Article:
Higher temperatures and longer wet seasons expected to affect yields of rice and other crops people rely on for food and income
BANGKOK (Thomson Reuters Foundation) - Climate change will bring higher temperatures and longer wet seasons to the Lower Mekong Basin, affecting the cultivation of rice and other crops the majority of its 65 million inhabitants rely on for food and income, experts say.
“It is one of the most vulnerable watersheds in the world to the threat of global climate change,” Paul Hartman, director of the Mekong Adaptation and Resilience to Climate Change Project (Mekong ARCC), told Thomson Reuters Foundation.
The Mekong, flowing from the Tibetan plateau to the South China Sea through China, Myanmar, Thailand, Cambodia, Vietnam and Laos, is the world’s 12th largest river.
More than four out of five people living in the fertile lower basin, which covers Cambodia, Laos, Vietnam and Thailand, are rural and highly dependent on the river. Experts say fish and other aquatic animals provide between 40 and 80 percent of animal protein in local diets.
An average global temperature increase of 2 degrees Celsius is seen by scientists as a threshold to dangerous changes in the Earth's climate. Yet according to a preliminary report by the Mekong ARCC, released in March, the Lower Mekong Basin could see average temperatures rise between 3 and 5 degrees by the end of the century, with some pockets predicted to experience much larger increases.
This could affect commercial crops such as coffee and rubber, as well as food staples such as rice, the basin’s most important crop, and cassava.
“A decrease in average rice yields of just a few percent per hectare would have dramatic impact on (Lower Mekong Basin) food security and food production,” said the draft report, which is currently being peer-reviewed.
WINNERS AND LOSERS
The key message is that the basin’s climate is shifting, said Hartman, who hopes the study will help countries prepare better.
“The better you can plan and prepare, and develop these processes for governments, communities and businesses, the better off you'll be in the long run,” he added.
“Across the basin, the study forecasts a 1.5 to 4 degree shift in average maximum daily temperature. And you're looking at an increase of more than 5 percent in peak daily rainfall across the entire basin,” Hartman said.
The central highlands of Vietnam, an important coffee-growing region, and Cambodia’s eastern plains will see the largest temperature rises across the basin, according to the study. Annual precipitation is projected to increase between 3 and 14 percent across the basin.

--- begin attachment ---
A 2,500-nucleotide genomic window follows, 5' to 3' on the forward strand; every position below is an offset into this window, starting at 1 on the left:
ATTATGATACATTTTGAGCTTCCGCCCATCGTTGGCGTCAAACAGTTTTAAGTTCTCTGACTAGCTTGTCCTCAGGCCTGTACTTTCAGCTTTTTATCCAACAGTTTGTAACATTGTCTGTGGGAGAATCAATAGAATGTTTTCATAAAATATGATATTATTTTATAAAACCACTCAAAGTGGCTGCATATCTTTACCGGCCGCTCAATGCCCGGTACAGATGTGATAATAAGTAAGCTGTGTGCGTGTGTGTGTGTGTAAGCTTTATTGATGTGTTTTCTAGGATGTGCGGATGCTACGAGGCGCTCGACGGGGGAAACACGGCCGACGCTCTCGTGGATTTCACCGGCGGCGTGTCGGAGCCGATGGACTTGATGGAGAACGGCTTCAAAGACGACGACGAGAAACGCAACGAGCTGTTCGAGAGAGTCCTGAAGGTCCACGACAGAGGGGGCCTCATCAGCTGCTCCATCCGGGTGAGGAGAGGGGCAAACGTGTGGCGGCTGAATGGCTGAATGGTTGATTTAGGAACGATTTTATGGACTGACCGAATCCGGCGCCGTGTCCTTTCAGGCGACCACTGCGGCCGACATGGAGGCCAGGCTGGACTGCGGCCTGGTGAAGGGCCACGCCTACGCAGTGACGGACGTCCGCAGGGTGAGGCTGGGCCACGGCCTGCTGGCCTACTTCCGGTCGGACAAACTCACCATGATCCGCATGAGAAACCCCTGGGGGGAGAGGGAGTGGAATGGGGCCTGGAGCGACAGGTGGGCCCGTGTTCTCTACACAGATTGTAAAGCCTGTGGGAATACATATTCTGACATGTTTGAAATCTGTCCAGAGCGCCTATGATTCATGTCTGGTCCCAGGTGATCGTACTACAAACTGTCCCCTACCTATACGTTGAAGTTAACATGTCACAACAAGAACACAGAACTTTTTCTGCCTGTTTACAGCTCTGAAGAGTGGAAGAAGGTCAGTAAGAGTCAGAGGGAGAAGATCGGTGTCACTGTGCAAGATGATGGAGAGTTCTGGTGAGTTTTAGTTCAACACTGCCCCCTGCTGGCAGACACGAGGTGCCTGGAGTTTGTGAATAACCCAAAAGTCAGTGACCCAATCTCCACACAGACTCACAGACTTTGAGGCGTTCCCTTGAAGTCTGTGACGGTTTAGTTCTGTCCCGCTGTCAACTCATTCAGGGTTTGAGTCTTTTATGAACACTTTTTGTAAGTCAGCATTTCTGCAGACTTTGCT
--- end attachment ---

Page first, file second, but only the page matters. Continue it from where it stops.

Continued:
Optimal growing conditions for robusta coffee varieties, rubber and cassava will shift from lower altitudes to higher altitudes centered on northern Thailand and northern Laos, Hartman said.
Changes in precipitation, temperature and drought conditions are also expected to affect the growing cycles of crops, leading to falling yields in some areas and increases in others.
For instance, rain-fed rice and irrigated rice on the lowlands will likely yield less in some areas due to temperatures above 35 degrees during the growing stage, while northeast Thailand can expect a higher yield of rain-fed rice due to increased rainfall.
“There are some winners and there're some losers. How you adapt to climate change impacts will further determine where you'll come out in the end,” Hartman said.
DEVELOPMENT ADDS TO CONCERNS
Hartman said the next step for the Mekong ARCC, which is funded by the U.S. Agency for International Development (USAID), is to use information from the study at a handful of priority sites across the basin to help local communities strengthen their capacity to adapt to climate change.
It is also working with the Washington-based World Resources Institute to calculate economic impacts based on the study’s projections.
Development activities in the Mekong - from renewable energy to population growth and forest exploitation - are expected to exacerbate the impacts of climate change.
“Things like hydropower dams will affect fisheries to a greater extent than climate change. But when you combine these two things, then the effect gets magnified,” Hartman said.
Plans to build a series of mega dams on the Mekong have been especially controversial, with activists charging they pose serious threats to food security and income for hundreds of thousands of people.
International Rivers said on Wednesday the Don Sahong Dam in Laos would be “an environmental calamity”. It would “irreversibly” block the only fish migration channel in the area, harming species, fish catches and the livelihoods of people in the region, the U.S.-based organisation said.
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